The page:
Natalie Portman’s acting as a kid is just as first-rate as it is now.
With the release of terrific gangster flicks in the 90s such as Goodfellas, The Usual Suspects, L.A. Confidential, Reservoir Dogs, Casino etcetera, you’d have a hard time catching one without Robert De Niro in it. Or Al Pacino. Here comes Michael Mann, who combines the two of them together in one movie – Heat. Being experienced in crime-thrillers, Mann pens and directs an engrossing crime drama which pits Pacino and De Niro against each other – the former playing an LAPD Lieutenant, the latter playing a professional robber.
The entire premise of Heat revolves around a series of robberies committed by Neil McCauley (Robert De Niro) with his team and Lt. Vincent Hanna’s (Al Pacino) efforts to capture them red-handed. Along the ride are a motley of side-characters such as McCauley’s love interest, his team mates, Hanna’s wife and stepdaughter, his colleagues, some money-launderer and a couple of rats. While the main focus is on the criminal element, quite some footage is allotted to depict the family woes faced by these professional men. This gives time to flesh out characters and establish their motivations which ensures that the writing does not come off as implausible. Action sequences are well-shot, well-directed without a distracting soundtrack to interrupt the sweet, soothing sound of machine gun firing. De Niro’s performance as a cool, career-criminal deserves praise but it’s ultimately Pacino’s performance that drives the movie home. Hilarious outbursts, witty dialogue coupled with scenes displaying his character’s anguish gives him a lot to work with and makes him utilise his full acting range. Pacino executes his role beautifully.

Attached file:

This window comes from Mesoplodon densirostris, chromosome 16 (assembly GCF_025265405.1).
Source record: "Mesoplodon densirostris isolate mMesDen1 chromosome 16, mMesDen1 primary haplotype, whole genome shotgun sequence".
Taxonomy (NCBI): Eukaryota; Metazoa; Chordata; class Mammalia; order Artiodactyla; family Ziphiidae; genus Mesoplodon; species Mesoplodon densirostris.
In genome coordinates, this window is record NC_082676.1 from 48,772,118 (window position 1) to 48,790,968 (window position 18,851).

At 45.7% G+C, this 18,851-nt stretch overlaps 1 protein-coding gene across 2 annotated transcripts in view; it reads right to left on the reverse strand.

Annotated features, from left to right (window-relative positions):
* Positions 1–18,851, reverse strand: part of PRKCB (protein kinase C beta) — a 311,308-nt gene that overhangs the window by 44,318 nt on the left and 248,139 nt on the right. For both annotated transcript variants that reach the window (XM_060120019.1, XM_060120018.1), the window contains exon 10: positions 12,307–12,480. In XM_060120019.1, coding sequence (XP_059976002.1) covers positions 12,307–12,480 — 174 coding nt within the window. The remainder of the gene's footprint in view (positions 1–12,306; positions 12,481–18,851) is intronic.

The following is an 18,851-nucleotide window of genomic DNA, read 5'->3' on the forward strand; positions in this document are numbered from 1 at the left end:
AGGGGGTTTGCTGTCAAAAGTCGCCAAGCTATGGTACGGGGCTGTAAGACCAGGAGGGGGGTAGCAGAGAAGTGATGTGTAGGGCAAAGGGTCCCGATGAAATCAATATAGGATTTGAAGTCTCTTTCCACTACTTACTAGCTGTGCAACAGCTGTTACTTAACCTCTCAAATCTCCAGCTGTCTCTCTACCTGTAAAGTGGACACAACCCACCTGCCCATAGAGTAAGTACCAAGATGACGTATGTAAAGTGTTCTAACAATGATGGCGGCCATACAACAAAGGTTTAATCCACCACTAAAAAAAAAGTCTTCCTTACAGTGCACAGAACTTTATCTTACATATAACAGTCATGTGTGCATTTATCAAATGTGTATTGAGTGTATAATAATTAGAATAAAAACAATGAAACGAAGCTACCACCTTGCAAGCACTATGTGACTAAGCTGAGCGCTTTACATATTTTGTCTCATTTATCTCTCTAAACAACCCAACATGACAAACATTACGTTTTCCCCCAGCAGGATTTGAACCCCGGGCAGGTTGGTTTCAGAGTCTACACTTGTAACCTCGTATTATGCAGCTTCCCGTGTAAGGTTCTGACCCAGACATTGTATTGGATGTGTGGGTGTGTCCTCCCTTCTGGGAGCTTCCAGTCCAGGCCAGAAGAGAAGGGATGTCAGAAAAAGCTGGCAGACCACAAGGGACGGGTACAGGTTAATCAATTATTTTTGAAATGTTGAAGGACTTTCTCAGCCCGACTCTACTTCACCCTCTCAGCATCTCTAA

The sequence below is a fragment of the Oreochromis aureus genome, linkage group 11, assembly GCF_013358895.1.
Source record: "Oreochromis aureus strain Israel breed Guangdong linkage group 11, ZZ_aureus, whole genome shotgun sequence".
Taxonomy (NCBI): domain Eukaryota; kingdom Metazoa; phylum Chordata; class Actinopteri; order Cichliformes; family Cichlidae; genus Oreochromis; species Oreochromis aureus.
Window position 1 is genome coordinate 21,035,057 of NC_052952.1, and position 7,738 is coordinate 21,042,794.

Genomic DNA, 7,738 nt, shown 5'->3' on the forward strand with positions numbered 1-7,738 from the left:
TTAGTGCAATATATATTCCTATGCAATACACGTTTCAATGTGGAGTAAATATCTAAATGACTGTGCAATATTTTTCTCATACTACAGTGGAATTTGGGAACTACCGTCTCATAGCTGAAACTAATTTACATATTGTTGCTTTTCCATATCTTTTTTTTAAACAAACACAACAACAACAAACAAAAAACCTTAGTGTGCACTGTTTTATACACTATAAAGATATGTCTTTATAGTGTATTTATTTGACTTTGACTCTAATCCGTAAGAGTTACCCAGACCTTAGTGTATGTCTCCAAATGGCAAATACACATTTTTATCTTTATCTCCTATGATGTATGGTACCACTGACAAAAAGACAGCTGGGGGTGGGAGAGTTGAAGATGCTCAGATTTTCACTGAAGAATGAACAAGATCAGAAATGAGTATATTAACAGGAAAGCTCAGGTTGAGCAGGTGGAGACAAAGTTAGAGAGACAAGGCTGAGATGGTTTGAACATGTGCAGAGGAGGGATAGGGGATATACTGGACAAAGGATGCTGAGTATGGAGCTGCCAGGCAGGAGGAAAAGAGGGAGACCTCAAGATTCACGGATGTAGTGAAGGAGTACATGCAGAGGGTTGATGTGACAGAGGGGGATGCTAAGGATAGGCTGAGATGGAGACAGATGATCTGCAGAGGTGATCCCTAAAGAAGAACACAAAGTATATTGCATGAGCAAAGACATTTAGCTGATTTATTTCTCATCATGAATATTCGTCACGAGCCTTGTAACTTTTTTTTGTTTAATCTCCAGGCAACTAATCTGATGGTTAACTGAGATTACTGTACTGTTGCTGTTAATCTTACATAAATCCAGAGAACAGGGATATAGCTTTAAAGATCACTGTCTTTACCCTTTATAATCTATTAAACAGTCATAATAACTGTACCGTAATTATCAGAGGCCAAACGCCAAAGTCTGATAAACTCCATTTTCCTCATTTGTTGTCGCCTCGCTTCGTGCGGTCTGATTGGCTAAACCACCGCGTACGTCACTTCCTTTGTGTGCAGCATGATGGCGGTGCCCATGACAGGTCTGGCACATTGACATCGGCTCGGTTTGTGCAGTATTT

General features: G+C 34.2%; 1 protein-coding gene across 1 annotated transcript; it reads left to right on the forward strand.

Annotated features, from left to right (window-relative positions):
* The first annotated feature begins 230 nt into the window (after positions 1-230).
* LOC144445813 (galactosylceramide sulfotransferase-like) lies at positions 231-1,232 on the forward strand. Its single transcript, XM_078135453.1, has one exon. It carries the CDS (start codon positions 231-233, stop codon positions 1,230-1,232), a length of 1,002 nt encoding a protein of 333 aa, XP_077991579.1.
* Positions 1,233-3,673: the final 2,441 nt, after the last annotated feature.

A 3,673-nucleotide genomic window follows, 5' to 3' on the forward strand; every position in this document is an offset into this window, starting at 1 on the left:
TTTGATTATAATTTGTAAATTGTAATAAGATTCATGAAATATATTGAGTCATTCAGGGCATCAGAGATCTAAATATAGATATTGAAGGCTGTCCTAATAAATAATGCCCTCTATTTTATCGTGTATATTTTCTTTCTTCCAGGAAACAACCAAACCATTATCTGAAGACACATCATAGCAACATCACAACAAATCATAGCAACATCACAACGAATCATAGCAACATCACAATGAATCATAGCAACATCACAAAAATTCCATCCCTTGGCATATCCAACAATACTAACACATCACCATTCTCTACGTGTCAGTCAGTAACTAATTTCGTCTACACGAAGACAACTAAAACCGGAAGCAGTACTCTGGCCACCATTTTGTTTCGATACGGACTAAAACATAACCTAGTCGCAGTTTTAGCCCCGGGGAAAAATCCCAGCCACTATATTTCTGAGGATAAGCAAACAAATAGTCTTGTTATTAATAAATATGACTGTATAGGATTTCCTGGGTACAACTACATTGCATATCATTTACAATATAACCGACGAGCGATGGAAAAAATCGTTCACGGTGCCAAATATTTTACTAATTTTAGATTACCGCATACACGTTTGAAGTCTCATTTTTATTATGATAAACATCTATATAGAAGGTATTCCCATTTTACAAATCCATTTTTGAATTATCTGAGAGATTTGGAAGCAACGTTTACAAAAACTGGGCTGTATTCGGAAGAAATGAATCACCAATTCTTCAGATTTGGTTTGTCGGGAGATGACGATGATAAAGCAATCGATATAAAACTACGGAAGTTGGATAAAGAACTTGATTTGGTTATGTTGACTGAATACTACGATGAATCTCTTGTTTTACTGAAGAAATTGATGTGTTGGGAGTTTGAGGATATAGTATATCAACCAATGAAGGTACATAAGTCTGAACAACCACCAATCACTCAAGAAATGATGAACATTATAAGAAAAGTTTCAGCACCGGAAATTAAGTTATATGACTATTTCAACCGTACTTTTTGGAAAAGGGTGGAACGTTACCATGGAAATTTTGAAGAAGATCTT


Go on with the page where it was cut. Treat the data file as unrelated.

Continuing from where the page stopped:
No wonder this is the go-to movie in the crime thriller genre. Minor complaints do exist – lengthy dramatic scenes could be cut in some places, but overall, this movie is a shining gem in Mann’s filmography.
Rating : 3.75/5